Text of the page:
The last few days I was in Oaxaca, I gorged on avocados — thoughts about calories to the wind. I mashed them, sliced them, added them cubed to soup, to eggs, to chicken tacos. One day, I bought 6 avocados for a dollar and made enough guacamole to last for days. I knew when I got home to Chapel Hill it would be a cold day in hell before I would ever see an avocado for 20 or 25 cents each. A teeny weeny Haas avocado in any local NC super or organic market is costing $1.29 to $1.99 each. Must be the cost of gasoline to get it here! I roll by them in the market, looking longingly, fingering the skin to check for ripeness, then just can bear to pay the price for such a small bit of food. In Oaxaca, avocados, papaya, melon and bananas are grown locally, so they are abundant and inexpensive, even in winter (which is like early summer in California). California pears and peaches, pineapples from Costa Rica and Guatemala are readily available and are not exhorbitant. Restaurant fare varies according to where one chooses to eat, of course. On the high end, a comida midday meal at Casa Oaxaca can easily run $50 USD per person. I’d rather eat at La Biznaga or La Olla, knowing I was buying healthfully prepared food, spend about $7-10 USD for a meal (although one could eat there for as little as $4-5), and put the money I “saved” toward buying an alebrije or rug. Other good bets for meals are restaurants Marco Polo, and Maria Buena in the same price range, and at the San Martin Tilcajete crossroads, Jacobo Angeles’ new restaurant, La Azucena. I’ve taken to eating in the markets when the stall looks clean and the food is either grilled or boiled or steamed to oblivion. In Tlacolula, on Sunday market day, Stephen and I went to a grilling stall where the raw red meat was draped over metal display racks like at a butcher after we saw the long lines in front of the place. One thing I’ve learned from traveling the world, especially Asia, is that where large groups congregate, it’s got to be good food. So, we picked out our piece of meat, they grilled it, along with the onions we bought at an adjacent stall. Stephen went off to forage for bread baked that day, a hunk of Queso Oaxaqueno, and drinks. With food in hand, we strolled out to the church courtyard, plunked down on the raised concrete edge of a flower bed, and ate our “lunch-dinner” just like the locals. The cost was about $6 for both of us including everything. Delicious and no worries!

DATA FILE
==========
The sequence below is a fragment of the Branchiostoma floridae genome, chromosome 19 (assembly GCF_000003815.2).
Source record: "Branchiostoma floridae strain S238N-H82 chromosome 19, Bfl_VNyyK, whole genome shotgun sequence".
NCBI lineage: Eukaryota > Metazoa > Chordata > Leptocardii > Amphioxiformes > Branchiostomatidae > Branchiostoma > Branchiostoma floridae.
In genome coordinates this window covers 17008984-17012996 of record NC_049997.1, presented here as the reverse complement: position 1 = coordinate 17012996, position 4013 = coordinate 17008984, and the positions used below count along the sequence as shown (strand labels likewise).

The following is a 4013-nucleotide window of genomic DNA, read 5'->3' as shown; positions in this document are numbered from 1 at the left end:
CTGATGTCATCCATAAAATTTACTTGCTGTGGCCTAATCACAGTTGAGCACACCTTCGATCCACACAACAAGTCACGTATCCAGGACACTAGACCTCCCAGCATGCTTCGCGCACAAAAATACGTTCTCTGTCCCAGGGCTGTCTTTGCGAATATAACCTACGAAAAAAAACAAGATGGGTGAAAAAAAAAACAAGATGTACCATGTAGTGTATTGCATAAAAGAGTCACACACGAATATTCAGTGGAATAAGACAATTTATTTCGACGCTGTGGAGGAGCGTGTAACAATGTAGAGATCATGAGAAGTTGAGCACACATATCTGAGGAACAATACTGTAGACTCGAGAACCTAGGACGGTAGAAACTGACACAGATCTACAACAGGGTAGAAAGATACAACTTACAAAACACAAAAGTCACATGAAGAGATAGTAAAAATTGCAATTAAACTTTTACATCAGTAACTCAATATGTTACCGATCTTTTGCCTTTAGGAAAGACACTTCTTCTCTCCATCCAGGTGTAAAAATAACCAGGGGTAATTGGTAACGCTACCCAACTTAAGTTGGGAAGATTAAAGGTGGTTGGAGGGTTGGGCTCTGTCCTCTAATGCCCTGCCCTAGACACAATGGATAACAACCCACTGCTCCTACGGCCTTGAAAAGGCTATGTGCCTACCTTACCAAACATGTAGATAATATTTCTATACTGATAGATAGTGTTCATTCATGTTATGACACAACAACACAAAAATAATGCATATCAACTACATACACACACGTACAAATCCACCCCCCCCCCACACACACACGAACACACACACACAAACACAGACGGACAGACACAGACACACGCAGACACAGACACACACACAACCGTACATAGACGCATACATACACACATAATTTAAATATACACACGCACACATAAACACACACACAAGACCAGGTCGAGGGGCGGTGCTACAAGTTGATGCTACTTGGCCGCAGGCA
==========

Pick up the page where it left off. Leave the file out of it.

There’s a night life now in Teotitlan. It is called “Samburguesas.” Samuel is the proprietor and he unfolds his awning every evening around 7 p.m. on the side of the market that faces the church. The grilled burgers are delicious, as are the tacos al pastor. These tacos are made from grilled pork meat that is sliced off a vertical roaster, topped with grilled pineapple, and served over two small soft handmade corn tortillas. A plate of condiments is put on every table that includes guacamole, red onions, salsa fresca, and hot peppers (watch out for those peppers). You dress your own tacos. They cost about 50 cents each. Beer is available, though it is usually warm. Throughout posada season, Samburguesas is really busy, and townspeople just love the idea of getting out around 8:30 or 9 at night for cena, and it’s a place for teens to gather, too, beyond the street corners.